Victorian Premier Daniel Andrews has been making a committed effort to boost his profile on social media, but the effect may be transient now that it’s been revealed he’s spent almost $800,00 of taxpayer funds doing so.
Victorian parliament’s Accounts and Estimates Committee has confirmed $158,000 was spent on Facebook alone between 2019-20.
There is no data available on what was spent on other social media platforms, and while the Premier has tried to justify the spending as ‘putting out special messages during Covid-19’ many believe it’s more to do with painting himself in a positive light, one going so far as to say his “vanity is out of control”.
Information versus marketing
Politicians using social media as a way of communicating with a wider audience is certainly not new.
But a brief look at the Daniel Andrews Facebook page shows an emphasis on personal matters including pictures of himself and his family, and posts which promote his handling of Covid-19.
To many, the page looks like a ‘personal account’ rather than an official government account used for imparting critical information.
Currently, the Victorian Premier has just shy of 1 million followers – many more than Prime Minister Scott Morrison, or New South Wales Premier Gladys Berejiklian.
And there are questions around whether using taxpayer funds on ‘likes’ and ‘boosts’ is necessary or even justifiable, given that mainstream media outlets gave the Premier daily access to their platforms, in order to communicate information about Covid.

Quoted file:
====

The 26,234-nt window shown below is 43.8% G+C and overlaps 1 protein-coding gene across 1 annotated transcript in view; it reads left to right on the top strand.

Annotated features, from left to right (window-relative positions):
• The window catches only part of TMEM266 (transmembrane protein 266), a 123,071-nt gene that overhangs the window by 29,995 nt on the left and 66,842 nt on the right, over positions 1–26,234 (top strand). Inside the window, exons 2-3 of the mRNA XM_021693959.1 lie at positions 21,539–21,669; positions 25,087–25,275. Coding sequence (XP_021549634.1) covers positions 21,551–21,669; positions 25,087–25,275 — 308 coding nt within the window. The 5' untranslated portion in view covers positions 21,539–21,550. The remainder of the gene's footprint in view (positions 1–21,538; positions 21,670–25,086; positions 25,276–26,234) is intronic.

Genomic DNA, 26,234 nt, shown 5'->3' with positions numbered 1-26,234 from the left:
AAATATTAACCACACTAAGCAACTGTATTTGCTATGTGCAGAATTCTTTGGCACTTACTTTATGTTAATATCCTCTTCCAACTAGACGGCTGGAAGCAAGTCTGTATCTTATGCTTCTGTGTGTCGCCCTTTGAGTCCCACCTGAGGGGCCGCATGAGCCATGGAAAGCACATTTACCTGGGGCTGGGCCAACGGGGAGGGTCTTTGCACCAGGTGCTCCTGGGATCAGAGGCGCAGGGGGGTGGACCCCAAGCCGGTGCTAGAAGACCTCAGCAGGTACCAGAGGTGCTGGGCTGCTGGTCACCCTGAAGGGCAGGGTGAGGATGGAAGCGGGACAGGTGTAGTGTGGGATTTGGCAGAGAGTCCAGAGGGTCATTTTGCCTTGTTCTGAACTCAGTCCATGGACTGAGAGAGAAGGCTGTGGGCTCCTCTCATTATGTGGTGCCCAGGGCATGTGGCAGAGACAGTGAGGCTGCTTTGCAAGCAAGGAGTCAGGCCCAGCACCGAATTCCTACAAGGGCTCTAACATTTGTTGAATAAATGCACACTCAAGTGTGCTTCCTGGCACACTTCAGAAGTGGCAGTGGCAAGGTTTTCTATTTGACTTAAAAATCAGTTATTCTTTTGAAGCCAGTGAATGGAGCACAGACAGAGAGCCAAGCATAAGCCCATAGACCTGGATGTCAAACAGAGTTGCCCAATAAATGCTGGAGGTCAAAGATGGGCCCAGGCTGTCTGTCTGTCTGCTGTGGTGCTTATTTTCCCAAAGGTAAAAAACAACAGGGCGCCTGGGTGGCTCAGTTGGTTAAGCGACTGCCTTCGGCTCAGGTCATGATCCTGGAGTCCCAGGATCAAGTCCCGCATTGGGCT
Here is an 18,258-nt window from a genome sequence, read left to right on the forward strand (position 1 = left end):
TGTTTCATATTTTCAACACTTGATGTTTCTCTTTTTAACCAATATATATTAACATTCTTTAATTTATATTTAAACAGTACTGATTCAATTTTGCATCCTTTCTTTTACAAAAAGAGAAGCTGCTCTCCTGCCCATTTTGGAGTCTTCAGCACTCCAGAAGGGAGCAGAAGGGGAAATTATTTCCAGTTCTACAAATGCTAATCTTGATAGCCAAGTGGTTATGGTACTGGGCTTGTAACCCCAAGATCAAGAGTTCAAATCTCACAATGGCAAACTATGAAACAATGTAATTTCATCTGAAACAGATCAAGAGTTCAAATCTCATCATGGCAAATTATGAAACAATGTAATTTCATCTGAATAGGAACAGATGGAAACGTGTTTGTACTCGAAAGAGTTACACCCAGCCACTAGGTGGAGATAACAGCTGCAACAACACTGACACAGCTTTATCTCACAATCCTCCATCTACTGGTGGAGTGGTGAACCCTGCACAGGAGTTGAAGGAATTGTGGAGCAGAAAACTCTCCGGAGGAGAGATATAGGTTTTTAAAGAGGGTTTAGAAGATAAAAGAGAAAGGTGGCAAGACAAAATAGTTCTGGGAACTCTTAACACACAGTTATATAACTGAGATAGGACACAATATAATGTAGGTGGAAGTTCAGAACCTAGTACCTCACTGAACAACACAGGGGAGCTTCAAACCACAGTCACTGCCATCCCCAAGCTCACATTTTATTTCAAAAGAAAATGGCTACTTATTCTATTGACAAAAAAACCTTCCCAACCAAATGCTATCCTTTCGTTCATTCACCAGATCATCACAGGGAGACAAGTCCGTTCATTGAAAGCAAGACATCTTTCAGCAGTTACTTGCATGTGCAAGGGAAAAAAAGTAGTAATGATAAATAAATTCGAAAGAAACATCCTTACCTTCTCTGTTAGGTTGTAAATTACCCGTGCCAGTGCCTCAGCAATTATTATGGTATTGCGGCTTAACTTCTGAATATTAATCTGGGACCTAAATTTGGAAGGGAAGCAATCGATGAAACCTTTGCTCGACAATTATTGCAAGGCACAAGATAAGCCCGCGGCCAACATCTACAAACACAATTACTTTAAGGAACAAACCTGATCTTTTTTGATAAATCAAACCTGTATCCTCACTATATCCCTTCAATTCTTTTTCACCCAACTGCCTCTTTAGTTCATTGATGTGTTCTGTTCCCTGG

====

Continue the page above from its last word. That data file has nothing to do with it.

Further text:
Was it necessary to spend taxpayer funds on social media?
During the height of the pandemic last year, Mr Andrews provided daily press conferences through the mainstream media – famously clocking up 120 in a row – in order to impart information without cost to taxpayers.
But Mr Andrews has defended the spending, saying it’s “a fraction” of what the Government spends on other, traditional media outlets.
To many, this misses the point entirely – that spending taxpayer funds must be justified, whether it’s on social media, mainstream media or anything else.
Impact of Covid
Victoria was the Australian jurisdiction to be hardest hit by Covid-19.
As a consequence of the extended lockdowns, many Victorians are now out of work, and many businesses are struggling or have shut down entirely.
Last month, the Victorian Government asked hundreds of small businesses to pay back Covid grants due to an administrative error.
The grants were given to thousands of hospitality businesses affected by the state’s prolonged lockdown, as part of the $251 million Licensed Hospitality Venue Fund.
But $3.1 million worth of grants were incorrectly paid to 293 licensed venues that applied for support, and the government has made clear that these “scarce” funds need to be repaid.
A business survey conducted by the National Australia Bank (NAB) earlier this year found that while retail is beginning to bounce back in Victoria, there remains a lag in the construction recreation and services sectors – which include cafes and restaurants, as well as education services.
And many businesses across all sectors are still reliant on the Federal Government’s JobKeeper wage subsidy, which will end on 28 March 2021.
There are concerns the end of the subsidy could also mean the end of many struggling businesses.
On top of the macro-economic cost, Covid-19 has affected many people in a very serious way – decimating their personal finances and relationships which will have a long-term effect on mental health and wellbeing that still needs to be acknowledged and addressed.